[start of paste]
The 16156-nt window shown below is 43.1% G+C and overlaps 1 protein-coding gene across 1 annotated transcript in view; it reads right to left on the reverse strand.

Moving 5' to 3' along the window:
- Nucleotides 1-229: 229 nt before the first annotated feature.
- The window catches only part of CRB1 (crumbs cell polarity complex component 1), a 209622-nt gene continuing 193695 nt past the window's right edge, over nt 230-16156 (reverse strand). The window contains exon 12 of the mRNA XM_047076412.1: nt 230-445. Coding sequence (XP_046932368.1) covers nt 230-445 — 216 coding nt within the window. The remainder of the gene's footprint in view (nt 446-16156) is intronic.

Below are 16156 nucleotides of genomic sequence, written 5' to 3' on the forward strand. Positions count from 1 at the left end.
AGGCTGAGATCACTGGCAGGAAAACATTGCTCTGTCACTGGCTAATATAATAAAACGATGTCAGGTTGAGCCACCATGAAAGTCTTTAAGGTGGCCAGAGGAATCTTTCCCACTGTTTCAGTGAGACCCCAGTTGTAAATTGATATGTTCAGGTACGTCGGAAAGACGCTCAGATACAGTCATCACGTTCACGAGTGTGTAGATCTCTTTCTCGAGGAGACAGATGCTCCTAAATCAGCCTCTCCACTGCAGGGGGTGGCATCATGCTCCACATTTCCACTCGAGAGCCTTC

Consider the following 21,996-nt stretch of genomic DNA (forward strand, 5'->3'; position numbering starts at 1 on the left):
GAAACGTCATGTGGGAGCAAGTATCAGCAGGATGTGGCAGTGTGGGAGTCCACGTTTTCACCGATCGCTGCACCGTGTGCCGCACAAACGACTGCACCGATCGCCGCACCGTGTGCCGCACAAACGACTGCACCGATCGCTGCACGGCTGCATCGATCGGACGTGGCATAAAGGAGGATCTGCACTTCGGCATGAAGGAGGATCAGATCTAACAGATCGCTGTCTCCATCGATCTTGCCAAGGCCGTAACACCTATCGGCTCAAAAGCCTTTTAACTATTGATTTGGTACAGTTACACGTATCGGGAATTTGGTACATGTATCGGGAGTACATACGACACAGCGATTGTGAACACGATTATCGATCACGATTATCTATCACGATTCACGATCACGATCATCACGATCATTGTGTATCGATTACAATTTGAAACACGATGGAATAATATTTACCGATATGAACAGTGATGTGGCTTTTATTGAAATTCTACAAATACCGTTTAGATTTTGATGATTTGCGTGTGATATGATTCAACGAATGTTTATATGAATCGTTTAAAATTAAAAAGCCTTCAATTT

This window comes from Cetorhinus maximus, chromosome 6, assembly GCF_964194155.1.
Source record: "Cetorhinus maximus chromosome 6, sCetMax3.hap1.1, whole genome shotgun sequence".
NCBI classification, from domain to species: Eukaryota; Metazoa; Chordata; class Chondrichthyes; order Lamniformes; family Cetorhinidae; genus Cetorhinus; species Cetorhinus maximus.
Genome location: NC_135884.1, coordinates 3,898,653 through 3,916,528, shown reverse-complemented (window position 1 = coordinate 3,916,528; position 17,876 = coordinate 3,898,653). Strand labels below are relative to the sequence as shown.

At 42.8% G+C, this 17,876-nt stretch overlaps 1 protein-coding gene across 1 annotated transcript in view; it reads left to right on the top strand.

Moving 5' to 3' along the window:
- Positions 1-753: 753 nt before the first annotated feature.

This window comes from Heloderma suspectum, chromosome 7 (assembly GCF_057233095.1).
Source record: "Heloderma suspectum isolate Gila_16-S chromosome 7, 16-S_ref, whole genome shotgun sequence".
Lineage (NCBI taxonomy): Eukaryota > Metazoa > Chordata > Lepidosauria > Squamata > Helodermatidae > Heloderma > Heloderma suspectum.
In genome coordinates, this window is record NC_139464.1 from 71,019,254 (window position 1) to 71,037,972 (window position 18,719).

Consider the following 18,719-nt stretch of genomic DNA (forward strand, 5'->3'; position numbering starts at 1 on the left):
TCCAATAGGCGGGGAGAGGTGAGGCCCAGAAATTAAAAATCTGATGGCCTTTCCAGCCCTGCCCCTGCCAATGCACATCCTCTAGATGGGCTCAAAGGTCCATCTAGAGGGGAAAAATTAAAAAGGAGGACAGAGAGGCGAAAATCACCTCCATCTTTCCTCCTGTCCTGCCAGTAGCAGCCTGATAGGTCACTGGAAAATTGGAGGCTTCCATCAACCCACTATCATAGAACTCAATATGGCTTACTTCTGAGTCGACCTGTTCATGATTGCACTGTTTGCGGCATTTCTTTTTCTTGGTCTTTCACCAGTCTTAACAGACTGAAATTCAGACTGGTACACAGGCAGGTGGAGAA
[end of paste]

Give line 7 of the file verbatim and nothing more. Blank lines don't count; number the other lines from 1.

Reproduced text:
Consider the following 21,996-nt stretch of genomic DNA (forward strand, 5'->3'; position numbering starts at 1 on the left):